Eating and Sleeping

Arbitrary hygienic rules are as apt to be wrong as right when indiscriminately applied. It is a very common thing to say, that it is injurious to eat before going to bed. This statement has become commonly accepted as applicable in all cases. In cases where there is faulty digestion, where the patient is inclined to plethora with no nervous symptoms, the advice is proper. It is also proper after great muscular exhaustion. In the latter case the patient should be well fed with highly nutritious food, but it should be eaten from an hour and a half to two hours before sleeping.

There are however many cases of nervous exhaustion and mental overwork where constant nutrition are essential. In these cases, if the patient desires to sleep well and be refreshed by the sleep, he must take some nutritious, easily digested and easily assimilated food, and sleep with his head low. A few dry crackers, a bowl of bread and milk slowly eaten, a bowl of hot beef tea or rice, will secure a refreshing night's sleep, much better than any known hypnotic. A table-spoonful of bovinine will often do more than a quarter of a grain of morphin.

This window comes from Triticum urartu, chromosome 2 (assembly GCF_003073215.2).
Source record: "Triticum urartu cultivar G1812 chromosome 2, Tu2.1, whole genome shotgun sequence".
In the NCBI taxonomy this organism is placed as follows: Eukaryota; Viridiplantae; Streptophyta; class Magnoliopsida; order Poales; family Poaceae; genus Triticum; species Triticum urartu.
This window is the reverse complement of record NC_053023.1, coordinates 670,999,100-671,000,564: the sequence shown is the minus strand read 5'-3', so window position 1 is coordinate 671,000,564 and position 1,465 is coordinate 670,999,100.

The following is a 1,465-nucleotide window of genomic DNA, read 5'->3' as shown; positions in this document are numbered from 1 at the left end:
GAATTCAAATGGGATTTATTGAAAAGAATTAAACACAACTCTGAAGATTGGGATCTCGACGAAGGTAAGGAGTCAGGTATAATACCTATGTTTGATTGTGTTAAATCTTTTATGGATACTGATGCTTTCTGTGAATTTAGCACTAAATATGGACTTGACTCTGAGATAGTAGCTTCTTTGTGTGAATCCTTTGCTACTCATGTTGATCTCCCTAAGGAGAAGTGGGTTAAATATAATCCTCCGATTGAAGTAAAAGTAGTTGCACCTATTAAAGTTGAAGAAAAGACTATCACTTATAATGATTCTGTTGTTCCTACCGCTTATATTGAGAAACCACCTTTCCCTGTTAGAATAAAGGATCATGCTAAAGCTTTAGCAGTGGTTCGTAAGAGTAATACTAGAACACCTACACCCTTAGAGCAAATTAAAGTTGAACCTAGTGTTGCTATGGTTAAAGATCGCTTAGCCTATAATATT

Apropos with this is the custom of riding in a sleeping car. We are constantly informed that it is necessary to sleep with the head toward the engine. In the first class of cases above mentioned, or where there is a tendency to cerebral hyperaemia this is the proper method, but where the latter condition is observed, or where there is insomnia from cerebral anaemia, or where there is brain exhaustion or nervous irritation, most generally speaking, very desirable results and a refreshing night's sleep can be obtained by sleeping with the feet toward the engine. The reasons for this are plainly apparent to any thinking individual.

Ellingwood's Therapeutist, Vol. 3, 1909, was edited by Finley Ellingwood M.D.